GEORGE'S father had heard something that very much distressed him. It was about his dear boy, too, and it was with difficulty that he could bring himself to believe what he was told. The unhappy fact was that George had told an untruth, and perhaps it was even a more unhappy circumstance that the lad had excused himself on the ground that it was only a little one.

His father took him aside and gave him what older folks would have called a combined lesson on natural history and moral philosophy.

"George, my boy," said his father, 

"I want you to beware of the whelks."

"The whelks, father? Why, I never heard of them. What are they?" responded George. "Well," said his father, " they are a little shell-fish found off the coasts of England, and withdrawn from their pretty spiral-shaped shell, they are prepared as an article of food by the poorer classes of people there." "Do they make people sick, then, papa," asked George, "since you say I must beware of them?"

"No, my lad; but on the coast of Brittany these little fellows are the inveterate foe of the oysters. They fasten themselves upon the oyster's hard coat and begin to bore, until, after considerable work, they reach the flesh of the oyster and devour it. Before long the oyster shell is empty."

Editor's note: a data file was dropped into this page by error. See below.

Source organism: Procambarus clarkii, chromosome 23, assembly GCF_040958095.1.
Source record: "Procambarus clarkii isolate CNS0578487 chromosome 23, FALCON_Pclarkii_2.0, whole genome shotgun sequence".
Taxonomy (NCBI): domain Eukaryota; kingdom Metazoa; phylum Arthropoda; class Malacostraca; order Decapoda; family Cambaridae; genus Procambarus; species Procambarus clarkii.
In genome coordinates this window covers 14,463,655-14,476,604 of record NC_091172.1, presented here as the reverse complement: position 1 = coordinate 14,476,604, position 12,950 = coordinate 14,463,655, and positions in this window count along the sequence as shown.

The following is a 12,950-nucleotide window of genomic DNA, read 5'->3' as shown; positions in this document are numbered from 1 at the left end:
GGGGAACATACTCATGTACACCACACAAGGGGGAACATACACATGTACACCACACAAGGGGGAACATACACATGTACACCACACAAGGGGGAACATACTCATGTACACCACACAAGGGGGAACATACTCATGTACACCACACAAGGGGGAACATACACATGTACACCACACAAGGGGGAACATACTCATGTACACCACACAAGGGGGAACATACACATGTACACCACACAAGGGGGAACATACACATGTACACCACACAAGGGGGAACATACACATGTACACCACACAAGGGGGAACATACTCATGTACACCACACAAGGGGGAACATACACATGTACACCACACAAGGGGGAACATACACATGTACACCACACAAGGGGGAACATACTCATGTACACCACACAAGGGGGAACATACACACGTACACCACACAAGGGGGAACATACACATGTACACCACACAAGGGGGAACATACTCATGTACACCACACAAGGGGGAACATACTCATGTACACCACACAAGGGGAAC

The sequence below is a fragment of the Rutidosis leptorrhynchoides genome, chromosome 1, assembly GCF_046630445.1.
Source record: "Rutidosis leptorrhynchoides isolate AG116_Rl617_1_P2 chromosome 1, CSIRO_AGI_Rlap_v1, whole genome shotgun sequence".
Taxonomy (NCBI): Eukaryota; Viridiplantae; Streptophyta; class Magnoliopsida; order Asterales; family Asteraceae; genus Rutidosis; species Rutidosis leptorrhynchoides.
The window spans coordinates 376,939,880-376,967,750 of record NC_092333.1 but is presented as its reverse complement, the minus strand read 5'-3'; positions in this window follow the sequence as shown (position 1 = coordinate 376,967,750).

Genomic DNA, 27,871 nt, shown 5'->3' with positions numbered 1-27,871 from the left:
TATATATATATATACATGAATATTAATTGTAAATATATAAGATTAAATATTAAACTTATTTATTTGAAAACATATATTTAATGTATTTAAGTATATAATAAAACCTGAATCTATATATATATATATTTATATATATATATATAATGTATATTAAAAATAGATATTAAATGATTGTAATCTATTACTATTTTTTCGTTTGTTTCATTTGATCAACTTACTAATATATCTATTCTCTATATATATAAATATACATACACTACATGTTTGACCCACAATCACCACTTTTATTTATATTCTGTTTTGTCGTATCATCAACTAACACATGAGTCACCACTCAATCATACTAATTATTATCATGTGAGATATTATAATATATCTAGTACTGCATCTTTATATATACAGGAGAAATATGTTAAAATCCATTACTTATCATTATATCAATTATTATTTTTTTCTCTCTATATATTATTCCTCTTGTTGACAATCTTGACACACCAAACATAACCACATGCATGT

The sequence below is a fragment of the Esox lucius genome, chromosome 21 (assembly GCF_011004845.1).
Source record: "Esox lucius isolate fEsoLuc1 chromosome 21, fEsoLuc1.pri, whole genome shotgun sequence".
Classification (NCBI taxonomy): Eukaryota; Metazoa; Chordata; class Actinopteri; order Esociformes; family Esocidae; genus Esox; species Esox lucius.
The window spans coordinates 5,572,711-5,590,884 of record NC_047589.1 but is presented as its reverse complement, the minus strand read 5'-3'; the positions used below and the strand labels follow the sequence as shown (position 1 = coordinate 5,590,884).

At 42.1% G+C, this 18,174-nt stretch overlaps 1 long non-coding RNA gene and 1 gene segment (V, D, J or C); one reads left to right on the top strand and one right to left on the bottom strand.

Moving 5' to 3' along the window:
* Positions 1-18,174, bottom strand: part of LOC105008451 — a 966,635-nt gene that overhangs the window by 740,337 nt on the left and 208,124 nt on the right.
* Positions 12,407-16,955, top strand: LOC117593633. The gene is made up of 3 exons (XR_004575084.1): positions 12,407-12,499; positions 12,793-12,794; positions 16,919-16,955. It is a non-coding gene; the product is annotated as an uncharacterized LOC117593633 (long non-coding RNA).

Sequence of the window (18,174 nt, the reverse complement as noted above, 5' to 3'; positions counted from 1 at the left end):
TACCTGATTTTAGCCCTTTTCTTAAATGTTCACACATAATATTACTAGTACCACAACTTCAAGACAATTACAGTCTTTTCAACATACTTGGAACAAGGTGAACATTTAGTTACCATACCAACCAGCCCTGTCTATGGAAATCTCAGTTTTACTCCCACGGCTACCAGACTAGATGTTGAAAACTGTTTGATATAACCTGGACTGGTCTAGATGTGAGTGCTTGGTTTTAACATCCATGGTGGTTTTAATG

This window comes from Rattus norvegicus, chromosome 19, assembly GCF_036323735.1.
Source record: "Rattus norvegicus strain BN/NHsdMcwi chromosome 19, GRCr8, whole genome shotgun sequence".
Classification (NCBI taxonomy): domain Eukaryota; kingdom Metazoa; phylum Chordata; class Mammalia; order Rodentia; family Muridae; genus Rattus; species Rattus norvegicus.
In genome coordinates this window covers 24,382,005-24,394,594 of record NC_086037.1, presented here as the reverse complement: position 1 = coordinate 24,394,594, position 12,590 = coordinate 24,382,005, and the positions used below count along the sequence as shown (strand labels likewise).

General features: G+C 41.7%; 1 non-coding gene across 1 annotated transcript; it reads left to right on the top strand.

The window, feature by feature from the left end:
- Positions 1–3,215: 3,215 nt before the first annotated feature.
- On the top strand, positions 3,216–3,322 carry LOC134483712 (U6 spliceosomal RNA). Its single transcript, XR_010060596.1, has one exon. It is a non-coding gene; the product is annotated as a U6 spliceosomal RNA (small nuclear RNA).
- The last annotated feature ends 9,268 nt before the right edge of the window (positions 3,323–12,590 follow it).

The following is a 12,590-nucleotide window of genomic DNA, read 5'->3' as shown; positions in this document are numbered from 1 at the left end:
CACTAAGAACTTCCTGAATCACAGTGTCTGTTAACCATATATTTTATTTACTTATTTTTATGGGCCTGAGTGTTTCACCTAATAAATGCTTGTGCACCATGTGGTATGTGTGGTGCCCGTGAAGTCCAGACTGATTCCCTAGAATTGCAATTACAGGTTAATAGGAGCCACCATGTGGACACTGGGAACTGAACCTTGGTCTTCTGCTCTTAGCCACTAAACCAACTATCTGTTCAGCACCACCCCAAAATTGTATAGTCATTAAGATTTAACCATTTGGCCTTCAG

"I shall not think much of the whelks after this, papa, for I like .the oysters too well; but I do not see why I am to beware of the whelks," continued the boy.

 His father suggested that there were bad habits that seemed at first as small as the whelk the habit of untruthfulness, for instance which by degrees fasten themselves firmly upon young people, and old people, too, and by-and-by ruin their victim. One sin leads to another, and a bad habit once fastened on its victim does its deadly work, slowly at first, but none the less surely. "Do not let the whelks get at your character as an upright, truthful boy, but avoid giving them the first chance," were the closing words of George's lesson for that day.


IT is not in the power of everybody to command many hours a day for the study of books. But most people can spare a half-hour, and if that be given faithfully to consecutive reading, it will tell in mental discipline and acquisition at the end of three months. Many a morning which the lady in her leisure, or the young girl in her vacation, devotes to fanning herself, or to making useless articles of ornamental needlework, might be agreeably spent over a good book. Companionship with standard authors is really an introduction to the best society on earth. There would be less temptation to frivolous gossip, less danger of unkind criticism, and less indulgence in morbid and melancholy moods, if the mind were fed with good food, and stimulated by the strong thoughts of the great and wise. Try it. 

Am. Baptist Pub. Society.

The Bible Is The Best.